Graduate students’ road to graduation

Jacob Runnels

The life of a graduate student is different from the life of an undergraduate student, in that research projects are common and theses and dissertations, or final research projects, are a must to graduate.

“The main teaching is not in the classroom. I don’t think this is the best way of teaching,” said Antal Jakli, professor of chemical physics and graduate coordinator. “The main teaching is when you do your dissertation. That’s where you learn how to do research, because that will be your life after that.”

Jakli said that the usual amount of time it takes for a student to earn his or her master’s degree is about two years compared to the four to five years a student has to take for a doctorate degree.

Students who are entering graduate studies begin by taking classes and signing up as teaching assistants, which they assist professors in undergraduate classes. They then take on their own research by speaking to professors.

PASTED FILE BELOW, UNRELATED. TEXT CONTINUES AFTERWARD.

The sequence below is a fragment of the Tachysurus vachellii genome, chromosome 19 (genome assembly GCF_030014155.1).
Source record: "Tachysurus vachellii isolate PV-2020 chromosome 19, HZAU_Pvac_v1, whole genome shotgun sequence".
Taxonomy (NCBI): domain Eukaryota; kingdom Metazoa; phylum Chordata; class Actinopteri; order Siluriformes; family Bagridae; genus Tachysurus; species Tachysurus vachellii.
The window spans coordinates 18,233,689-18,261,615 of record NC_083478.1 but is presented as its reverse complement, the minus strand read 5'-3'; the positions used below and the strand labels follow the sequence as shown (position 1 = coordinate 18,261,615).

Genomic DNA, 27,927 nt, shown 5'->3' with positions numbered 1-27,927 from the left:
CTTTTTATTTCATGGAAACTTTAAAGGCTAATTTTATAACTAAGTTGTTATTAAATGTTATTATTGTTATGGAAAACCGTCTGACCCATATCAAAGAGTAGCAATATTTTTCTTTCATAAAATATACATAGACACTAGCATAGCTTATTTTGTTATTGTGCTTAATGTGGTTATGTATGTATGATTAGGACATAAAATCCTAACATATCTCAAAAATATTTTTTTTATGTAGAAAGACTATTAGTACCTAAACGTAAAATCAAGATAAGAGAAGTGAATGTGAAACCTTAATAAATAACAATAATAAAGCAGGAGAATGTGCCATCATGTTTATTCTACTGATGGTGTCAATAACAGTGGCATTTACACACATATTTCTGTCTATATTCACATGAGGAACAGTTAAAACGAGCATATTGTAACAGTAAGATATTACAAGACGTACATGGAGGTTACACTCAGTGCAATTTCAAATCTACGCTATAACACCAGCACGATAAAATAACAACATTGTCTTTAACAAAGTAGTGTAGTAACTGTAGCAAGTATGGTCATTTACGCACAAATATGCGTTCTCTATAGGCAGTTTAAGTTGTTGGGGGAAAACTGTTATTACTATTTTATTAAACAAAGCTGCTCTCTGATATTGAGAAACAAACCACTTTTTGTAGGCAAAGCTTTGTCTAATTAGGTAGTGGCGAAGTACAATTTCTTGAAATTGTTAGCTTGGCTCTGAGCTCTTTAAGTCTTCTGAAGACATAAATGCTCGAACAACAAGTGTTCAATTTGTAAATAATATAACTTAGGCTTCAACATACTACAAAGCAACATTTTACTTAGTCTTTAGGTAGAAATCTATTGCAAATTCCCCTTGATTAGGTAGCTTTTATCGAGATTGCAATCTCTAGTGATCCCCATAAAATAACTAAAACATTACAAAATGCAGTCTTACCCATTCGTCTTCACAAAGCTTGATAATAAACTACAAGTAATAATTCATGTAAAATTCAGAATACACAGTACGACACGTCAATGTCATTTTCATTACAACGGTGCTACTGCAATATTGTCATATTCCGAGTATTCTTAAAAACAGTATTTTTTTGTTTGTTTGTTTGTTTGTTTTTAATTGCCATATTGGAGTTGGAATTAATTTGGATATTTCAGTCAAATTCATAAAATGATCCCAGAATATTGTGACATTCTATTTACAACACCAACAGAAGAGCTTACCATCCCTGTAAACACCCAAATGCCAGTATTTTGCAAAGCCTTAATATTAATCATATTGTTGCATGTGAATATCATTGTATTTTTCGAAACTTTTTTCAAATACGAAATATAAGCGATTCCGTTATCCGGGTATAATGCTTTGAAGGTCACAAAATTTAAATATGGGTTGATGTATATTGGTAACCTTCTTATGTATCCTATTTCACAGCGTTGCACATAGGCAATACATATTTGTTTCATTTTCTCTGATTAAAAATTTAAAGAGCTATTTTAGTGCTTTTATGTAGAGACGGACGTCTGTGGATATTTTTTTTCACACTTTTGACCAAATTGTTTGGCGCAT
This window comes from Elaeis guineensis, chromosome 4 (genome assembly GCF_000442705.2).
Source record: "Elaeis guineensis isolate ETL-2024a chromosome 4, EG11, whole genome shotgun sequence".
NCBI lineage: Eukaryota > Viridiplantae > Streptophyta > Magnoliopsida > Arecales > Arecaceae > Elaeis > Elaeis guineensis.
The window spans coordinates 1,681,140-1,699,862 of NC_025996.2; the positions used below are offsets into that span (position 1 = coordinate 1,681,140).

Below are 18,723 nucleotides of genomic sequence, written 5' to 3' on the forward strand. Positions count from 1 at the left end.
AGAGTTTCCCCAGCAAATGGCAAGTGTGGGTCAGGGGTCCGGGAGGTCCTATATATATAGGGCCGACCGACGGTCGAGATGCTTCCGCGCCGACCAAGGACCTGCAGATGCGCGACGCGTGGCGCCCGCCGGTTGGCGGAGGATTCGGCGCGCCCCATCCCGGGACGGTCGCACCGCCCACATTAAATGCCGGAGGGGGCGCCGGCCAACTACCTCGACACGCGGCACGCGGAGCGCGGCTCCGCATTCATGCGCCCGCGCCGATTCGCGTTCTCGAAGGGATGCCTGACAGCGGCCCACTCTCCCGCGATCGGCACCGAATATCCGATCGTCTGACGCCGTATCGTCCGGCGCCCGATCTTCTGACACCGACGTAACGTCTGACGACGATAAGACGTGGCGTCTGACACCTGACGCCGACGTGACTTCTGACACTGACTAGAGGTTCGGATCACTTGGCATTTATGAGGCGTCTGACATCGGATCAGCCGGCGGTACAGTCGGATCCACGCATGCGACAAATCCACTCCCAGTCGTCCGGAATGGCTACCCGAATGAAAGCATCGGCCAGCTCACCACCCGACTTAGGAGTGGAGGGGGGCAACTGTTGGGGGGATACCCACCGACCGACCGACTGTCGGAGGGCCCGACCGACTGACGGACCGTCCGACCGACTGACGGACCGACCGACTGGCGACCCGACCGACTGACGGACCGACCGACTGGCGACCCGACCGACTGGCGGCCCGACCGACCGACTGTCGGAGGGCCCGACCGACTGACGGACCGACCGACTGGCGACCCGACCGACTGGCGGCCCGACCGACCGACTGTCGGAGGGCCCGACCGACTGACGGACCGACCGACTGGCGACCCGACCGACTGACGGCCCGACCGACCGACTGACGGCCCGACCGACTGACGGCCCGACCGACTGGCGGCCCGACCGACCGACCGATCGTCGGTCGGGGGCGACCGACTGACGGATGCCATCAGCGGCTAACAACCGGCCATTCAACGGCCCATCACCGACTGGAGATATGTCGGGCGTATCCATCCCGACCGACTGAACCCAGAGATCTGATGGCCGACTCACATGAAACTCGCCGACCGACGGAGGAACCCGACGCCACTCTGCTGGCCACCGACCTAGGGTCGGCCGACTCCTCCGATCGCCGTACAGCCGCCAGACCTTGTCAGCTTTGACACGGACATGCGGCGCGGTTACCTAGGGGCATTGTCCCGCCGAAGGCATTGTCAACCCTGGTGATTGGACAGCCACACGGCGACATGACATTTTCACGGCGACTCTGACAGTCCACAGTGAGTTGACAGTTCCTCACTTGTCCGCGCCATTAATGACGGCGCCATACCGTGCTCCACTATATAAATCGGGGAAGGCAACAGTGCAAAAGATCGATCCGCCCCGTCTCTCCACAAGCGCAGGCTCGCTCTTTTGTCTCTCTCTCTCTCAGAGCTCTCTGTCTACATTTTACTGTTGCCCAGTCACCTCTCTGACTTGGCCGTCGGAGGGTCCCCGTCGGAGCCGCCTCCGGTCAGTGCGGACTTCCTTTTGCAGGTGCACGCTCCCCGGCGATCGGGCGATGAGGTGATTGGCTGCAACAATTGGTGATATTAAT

“We can meet professors and talk to them regarding their research fields,” said Sangeetha Selvam, a graduate student majoring in chemistry. “If you like the research group, you can join the research group. There are no obligations.”

Selvam said that after students complete the coursework in the master’s program, they have to take their candidacy exams, which are exams that qualify master students to take doctorate studies.

However, there are more research projects a student is able to participate in when they are earning their doctorate degree, research is then defended in a dissertation.

“You progress from being a graduate student to what’s called a doctorate candidate,” said Adam Stowie, a graduate student majoring in biological sciences-physiology. “You’ll write a prospectus which is saying what you’re going to do. Then you have to defend that prospectus, (which) at the end of that, you have your road map to finishing your degree.”

Contact Jacob Runnels at [email protected].